testing soil for phosphates is not exactly my idea of having fun.  And I’m almost willin’ to bet that’s probably
what you have in mind for this evening, right Professor Prescott?”

            “You are so correct.  That’s what we have on tap.”

            “Okay, I’ll pass on that, so I can
stand guard.”   

            “That’s great, Lisa.  I think you’ll find this job will be as easy
as fallin’ off a log.”

            With that pronouncement, Prescott
and Chirac said goodnight to Chad and Lisa before leading the team of
archaeologists back down the meandering trail where they would get into the vans
and return to the dorms.  Lisa and Chad
went into the tent and started a campfire. 
They chowed down on sandwiches and stir-fried vegetables.  Afterwards, they laid back and gazed into the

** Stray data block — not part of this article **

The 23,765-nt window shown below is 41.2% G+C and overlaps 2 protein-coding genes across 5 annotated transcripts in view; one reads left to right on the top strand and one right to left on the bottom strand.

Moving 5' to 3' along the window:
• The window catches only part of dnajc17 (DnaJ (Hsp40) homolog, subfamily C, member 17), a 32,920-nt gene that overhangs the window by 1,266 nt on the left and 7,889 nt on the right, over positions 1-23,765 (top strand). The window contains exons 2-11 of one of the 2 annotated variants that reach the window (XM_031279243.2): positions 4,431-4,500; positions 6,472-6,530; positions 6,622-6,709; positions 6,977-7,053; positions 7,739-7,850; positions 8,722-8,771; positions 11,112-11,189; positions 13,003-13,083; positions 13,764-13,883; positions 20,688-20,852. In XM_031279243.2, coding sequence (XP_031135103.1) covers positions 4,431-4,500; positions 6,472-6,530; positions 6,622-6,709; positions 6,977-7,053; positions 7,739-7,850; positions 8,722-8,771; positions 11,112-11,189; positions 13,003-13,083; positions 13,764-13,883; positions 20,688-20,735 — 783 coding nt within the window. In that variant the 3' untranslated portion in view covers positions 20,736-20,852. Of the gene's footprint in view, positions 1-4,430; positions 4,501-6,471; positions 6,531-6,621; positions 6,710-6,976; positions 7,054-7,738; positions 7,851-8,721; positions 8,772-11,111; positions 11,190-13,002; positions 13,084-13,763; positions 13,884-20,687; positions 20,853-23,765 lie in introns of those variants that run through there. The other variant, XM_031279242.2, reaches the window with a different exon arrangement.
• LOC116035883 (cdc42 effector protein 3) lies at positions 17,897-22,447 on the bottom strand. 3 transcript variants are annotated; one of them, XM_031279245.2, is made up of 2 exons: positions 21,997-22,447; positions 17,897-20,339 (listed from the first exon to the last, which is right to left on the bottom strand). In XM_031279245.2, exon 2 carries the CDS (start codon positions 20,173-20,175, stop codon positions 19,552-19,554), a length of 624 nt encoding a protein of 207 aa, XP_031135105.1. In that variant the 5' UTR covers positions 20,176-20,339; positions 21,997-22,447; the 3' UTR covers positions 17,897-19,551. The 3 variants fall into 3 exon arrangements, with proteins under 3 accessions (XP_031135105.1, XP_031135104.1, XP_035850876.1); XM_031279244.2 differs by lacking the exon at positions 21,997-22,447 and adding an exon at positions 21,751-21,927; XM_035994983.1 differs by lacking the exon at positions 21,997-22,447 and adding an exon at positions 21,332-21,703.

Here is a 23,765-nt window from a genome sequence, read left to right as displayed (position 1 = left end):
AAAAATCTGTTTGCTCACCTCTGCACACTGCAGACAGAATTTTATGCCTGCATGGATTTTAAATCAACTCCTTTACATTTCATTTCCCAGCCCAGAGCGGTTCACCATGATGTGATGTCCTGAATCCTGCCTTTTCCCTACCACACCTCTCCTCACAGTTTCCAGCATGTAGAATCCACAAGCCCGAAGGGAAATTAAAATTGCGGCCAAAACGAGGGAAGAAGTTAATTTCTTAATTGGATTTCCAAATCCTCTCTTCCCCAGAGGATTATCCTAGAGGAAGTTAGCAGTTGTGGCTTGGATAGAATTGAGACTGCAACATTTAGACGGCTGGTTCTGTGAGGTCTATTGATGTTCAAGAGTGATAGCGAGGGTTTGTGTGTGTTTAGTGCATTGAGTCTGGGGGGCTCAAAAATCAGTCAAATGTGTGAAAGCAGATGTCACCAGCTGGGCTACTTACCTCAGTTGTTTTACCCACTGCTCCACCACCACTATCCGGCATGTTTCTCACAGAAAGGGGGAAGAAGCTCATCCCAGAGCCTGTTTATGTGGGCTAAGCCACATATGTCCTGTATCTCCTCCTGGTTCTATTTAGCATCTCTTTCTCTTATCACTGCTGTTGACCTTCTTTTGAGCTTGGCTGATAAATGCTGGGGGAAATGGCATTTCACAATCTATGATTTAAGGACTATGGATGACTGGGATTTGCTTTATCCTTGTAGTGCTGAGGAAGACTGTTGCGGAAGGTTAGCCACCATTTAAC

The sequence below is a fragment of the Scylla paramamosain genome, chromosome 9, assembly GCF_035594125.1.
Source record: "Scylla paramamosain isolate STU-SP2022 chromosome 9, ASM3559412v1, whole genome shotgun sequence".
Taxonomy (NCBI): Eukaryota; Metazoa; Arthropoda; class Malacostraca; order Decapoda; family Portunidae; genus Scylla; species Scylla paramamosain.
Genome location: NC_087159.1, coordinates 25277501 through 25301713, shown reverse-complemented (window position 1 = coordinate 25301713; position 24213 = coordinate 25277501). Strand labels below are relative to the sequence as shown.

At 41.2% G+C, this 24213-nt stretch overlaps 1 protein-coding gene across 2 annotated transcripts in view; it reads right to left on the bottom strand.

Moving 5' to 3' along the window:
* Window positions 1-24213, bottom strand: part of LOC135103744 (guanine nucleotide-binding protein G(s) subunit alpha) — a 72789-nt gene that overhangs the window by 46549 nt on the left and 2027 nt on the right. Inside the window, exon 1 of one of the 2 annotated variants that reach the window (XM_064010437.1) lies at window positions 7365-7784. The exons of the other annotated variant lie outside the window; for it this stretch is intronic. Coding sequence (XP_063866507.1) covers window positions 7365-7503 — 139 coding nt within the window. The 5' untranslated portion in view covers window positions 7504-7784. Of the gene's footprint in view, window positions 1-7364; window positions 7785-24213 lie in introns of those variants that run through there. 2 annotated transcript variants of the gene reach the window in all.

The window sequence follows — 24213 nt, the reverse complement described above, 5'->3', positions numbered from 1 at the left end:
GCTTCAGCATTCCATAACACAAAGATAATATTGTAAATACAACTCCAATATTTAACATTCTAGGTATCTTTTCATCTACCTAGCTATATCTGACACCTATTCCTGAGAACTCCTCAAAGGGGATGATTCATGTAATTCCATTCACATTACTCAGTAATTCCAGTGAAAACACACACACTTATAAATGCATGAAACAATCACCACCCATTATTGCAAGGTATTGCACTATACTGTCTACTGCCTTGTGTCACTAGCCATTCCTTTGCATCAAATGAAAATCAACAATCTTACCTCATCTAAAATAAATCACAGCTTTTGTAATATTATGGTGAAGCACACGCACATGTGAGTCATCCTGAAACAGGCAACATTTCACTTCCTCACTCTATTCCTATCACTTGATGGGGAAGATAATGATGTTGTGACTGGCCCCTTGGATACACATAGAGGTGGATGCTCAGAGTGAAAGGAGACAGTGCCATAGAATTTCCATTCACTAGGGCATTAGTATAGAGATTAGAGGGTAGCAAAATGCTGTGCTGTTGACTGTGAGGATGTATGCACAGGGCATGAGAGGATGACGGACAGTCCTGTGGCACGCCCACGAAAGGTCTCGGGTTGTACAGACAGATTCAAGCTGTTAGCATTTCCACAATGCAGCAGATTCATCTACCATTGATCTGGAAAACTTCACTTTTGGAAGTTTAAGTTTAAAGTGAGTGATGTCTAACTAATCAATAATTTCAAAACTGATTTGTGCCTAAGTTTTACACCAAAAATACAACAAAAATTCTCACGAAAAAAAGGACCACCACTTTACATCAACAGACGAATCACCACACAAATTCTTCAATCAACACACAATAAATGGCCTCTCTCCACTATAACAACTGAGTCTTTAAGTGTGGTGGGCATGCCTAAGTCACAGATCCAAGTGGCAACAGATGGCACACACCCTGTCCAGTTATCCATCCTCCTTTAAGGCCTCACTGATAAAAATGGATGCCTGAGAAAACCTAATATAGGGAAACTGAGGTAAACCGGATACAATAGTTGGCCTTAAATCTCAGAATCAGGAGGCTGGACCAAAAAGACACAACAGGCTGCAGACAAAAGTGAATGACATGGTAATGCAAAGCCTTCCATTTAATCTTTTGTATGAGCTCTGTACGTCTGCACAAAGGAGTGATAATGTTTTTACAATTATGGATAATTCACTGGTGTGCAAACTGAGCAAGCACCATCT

fire.  After an hour of watching the
hypnotic flames, Lisa went to the bag that contained what few artifacts the
team had gleaned from the earth.  She
removed the point and presented it to him.  

            Chad felt the urgent need to
caution her: “Be extra careful with that, Lisa. 
It’s super sharp.  Prescott told
me it’s probably sharper than a modern razor blade.  He’s shown me pictures of other points and
told me the electron microscope readings are frequently off the charts on that
score.  I guess the ancient people were
well aware of its power.  Most likely,
they worshipped these objects because they were capable of cutting anything,
even at the slightest touch.  That was a
good gauge to work from and to set a standard. 
Also, the workmanship is pretty darned exquisite, don’t you think?

            “Yeah, I can only imagine how
difficult it must have been.  All the talented
nomad had to do was make one wrong move with the chiseling instrument, and the
whole thing would have been shattered.  The
day before yesterday, Chirac gave us a big demonstration of how to make a
projectile point.  He was so thorough; he
even told us that he could tell by the flaking pattern along the ground whether
the maker was a righty or a southpaw.  Talk
about detail!  It was freakin’
awesome.  After the toolmaking
demonstration, Chirac put his new point into action by throwing it with an